In fact, engineer Bob Ebeling, who fought to postpone the launch, told his wife the night before that the Challenger would likely blow-up. He knew that the O-rings were certified for safe use only down to 40 degrees. (If you’d like to read a thoroughly riveting narrative integrating both astronaut and NASA launch team conversation with telemetry information, look here: There is also detailed information at

Slipping the surly bonds of earth

So Reagan postponed his State of the Union address, which would have happened the evening of the Challenger launch, and instead gave what has been considered by many “communications scholars” one of the most significant speeches of the 20th Century (written by Peggy Noonan). “We will never forget them, nor the last time we saw them, this morning, as they prepared for their journey and waved goodbye and ‘slipped the surly bonds of Earth’ to ‘touch the face of God.’”

On March 7, 1986, the crew compartment was found on the seafloor and the recovery of the astronauts’ bodies began. (I’ll spare you the gruesome details.) After 32 months of soul-searching and post-mortem analysis, the NASA program started up again and operated successfully for a while.

Then on Feb. 1, 2003, the re-entry disaster of the spacecraft Columbia took place. Again seven astronauts were lost in what was deemed to be the result of thermal insulation foam striking and creating a hole in the leading edge of Columbia’s left wing. (Neither the crew nor many in authority in Mission Control suspected the extent of the damage. In later missions, cameras were added to assets for exterior problems.) The compromised integrity of the spacecraft meant it was not able to withstand the blast-furnace temperatures re-entering earth’s atmosphere.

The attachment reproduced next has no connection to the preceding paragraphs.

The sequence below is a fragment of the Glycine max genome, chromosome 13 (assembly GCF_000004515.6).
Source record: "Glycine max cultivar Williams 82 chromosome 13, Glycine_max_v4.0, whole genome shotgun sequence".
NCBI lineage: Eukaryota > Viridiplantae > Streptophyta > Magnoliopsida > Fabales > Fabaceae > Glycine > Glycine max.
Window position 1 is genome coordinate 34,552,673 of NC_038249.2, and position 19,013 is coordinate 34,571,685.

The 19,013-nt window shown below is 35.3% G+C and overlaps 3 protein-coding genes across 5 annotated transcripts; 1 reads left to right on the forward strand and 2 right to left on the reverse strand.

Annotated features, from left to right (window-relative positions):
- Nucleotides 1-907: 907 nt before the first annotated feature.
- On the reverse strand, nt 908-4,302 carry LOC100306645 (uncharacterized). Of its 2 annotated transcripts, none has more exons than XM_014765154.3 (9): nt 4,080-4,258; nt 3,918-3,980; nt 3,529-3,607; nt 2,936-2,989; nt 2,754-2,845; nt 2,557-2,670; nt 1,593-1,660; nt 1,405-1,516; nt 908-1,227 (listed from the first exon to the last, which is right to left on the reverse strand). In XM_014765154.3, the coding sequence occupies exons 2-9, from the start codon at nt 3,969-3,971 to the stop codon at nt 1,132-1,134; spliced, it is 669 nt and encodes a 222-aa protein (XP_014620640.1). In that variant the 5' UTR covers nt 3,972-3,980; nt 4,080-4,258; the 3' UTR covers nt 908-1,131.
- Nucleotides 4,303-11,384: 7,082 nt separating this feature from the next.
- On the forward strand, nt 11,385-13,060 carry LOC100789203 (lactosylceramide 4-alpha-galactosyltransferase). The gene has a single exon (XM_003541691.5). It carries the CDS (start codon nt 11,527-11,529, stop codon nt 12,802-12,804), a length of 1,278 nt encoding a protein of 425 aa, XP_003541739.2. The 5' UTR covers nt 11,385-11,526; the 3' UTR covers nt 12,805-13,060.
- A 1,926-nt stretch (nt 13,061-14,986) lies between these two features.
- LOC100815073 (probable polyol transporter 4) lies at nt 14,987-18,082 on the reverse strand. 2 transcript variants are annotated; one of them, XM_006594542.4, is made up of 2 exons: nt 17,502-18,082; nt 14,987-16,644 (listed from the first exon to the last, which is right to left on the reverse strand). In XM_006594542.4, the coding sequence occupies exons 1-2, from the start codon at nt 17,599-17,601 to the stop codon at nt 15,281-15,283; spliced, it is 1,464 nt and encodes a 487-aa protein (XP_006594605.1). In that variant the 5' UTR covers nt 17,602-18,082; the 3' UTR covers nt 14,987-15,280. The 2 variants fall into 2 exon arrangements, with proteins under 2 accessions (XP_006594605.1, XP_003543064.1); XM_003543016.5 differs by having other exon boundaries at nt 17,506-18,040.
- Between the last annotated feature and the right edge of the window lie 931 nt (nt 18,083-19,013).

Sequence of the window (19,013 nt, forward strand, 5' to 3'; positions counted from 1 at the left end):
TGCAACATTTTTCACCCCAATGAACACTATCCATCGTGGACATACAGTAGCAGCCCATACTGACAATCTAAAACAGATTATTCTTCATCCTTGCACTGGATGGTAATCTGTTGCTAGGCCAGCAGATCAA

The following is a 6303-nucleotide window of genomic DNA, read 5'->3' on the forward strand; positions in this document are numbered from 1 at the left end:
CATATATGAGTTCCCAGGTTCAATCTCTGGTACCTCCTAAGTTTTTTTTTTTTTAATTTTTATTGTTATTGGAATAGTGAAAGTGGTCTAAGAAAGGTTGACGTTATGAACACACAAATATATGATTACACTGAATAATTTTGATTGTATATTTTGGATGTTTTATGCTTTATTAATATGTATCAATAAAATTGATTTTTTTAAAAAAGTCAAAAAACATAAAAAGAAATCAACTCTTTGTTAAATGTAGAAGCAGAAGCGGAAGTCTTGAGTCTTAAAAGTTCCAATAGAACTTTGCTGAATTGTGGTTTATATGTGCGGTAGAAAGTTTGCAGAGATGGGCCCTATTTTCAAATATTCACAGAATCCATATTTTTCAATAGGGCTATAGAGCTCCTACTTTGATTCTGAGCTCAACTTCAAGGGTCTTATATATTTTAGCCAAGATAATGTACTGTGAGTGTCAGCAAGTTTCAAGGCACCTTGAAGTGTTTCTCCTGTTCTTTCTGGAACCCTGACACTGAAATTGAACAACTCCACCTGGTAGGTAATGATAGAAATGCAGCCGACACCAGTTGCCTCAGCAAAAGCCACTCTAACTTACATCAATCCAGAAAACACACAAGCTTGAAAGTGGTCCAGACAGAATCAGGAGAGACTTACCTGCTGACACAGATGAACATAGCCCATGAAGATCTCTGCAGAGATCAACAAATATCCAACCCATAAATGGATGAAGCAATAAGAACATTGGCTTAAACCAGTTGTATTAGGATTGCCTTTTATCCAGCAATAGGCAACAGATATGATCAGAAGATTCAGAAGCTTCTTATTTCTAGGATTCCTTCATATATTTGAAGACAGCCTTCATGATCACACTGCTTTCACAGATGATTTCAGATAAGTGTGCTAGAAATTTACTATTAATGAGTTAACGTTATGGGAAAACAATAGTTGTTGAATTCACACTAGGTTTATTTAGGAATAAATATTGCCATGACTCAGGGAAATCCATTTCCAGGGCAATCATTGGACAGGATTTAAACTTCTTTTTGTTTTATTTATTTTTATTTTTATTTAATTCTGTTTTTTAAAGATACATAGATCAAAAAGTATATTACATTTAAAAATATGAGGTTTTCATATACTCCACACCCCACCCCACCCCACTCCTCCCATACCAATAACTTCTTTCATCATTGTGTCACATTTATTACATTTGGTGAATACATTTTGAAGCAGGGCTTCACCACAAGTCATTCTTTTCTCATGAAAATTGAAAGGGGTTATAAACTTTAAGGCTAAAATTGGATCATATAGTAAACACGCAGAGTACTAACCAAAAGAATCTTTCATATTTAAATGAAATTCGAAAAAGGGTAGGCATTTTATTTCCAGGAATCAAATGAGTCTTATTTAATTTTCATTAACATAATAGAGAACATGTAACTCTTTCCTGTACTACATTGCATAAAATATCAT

The same post-disaster analysis took place by an outside commission and the same kinds of results were reported. The foam that hit the wing was the technical cause of the catastrophe; but, again, the commission reported that NASA culture was truly at fault. This “foam shedding” (as they called it) had happened on four other missions without negative consequence; so, despite some objections, the inherent risks were never comprehensively evaluated.

Normalization of deviance

And I haven’t even mentioned the lethal cabin fire during the test launch of Apollo 1, Feb. 21, 1967, which killed three astronauts. The same analysis of that earlier disaster — i.e. that NASA had a lack of openness about known engineering problems — was cited. So in all cases, what was behind a catastrophic engineering fault was the failure of humans to acknowledge the risk and take appropriate action.

In my reading about our space feats and defeats, I ran across an enlightened concept for this phenomenon coined by sociologist Diane Vaughan in her book on the Challenger launch — “normalization of deviance.” NASA had accepted deviations from design criteria as normal when they happened on previous flights and had not lead to mission-compromising consequences.

This phrase has stuck in my mind for obvious reasons: we’re experiencing the “normalization of deviance” delivered by the current inhabitant of the White House. Neither our democratic leaders of either party, our judges, our journalists and media outlets, nor even the safeguards built into our constitution seem robust enough (yet) to propel us to change a dangerous trajectory.

Riding our democratic-rocket through this current patch of racism and inhumanity is tricky, granted. But we certainly have enough information by now to know that this can’t end well. Or must we wait for some catastrophic event before we do anything about it?